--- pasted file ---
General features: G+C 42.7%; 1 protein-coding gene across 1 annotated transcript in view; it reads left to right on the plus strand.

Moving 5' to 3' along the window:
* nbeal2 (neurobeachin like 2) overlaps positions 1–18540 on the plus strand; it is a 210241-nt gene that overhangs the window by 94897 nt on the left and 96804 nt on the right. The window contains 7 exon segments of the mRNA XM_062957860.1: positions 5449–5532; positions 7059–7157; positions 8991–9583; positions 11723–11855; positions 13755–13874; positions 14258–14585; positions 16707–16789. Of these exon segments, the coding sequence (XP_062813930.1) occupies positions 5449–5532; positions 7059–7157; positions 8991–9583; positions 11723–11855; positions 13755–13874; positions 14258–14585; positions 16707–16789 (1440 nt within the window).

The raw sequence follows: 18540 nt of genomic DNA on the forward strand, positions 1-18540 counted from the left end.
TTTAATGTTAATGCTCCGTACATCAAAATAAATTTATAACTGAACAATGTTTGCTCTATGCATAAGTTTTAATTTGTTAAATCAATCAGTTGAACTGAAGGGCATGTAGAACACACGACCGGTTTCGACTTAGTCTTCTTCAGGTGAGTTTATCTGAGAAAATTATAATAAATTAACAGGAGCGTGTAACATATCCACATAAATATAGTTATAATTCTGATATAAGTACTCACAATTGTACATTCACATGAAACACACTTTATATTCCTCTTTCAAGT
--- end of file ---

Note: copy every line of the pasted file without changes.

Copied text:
General features: G+C 42.7%; 1 protein-coding gene across 1 annotated transcript in view; it reads left to right on the plus strand.

Moving 5' to 3' along the window:
* nbeal2 (neurobeachin like 2) overlaps positions 1–18540 on the plus strand; it is a 210241-nt gene that overhangs the window by 94897 nt on the left and 96804 nt on the right. The window contains 7 exon segments of the mRNA XM_062957860.1: positions 5449–5532; positions 7059–7157; positions 8991–9583; positions 11723–11855; positions 13755–13874; positions 14258–14585; positions 16707–16789. Of these exon segments, the coding sequence (XP_062813930.1) occupies positions 5449–5532; positions 7059–7157; positions 8991–9583; positions 11723–11855; positions 13755–13874; positions 14258–14585; positions 16707–16789 (1440 nt within the window).

The raw sequence follows: 18540 nt of genomic DNA on the forward strand, positions 1-18540 counted from the left end.
TTTAATGTTAATGCTCCGTACATCAAAATAAATTTATAACTGAACAATGTTTGCTCTATGCATAAGTTTTAATTTGTTAAATCAATCAGTTGAACTGAAGGGCATGTAGAACACACGACCGGTTTCGACTTAGTCTTCTTCAGGTGAGTTTATCTGAGAAAATTATAATAAATTAACAGGAGCGTGTAACATATCCACATAAATATAGTTATAATTCTGATATAAGTACTCACAATTGTACATTCACATGAAACACACTTTATATTCCTCTTTCAAGT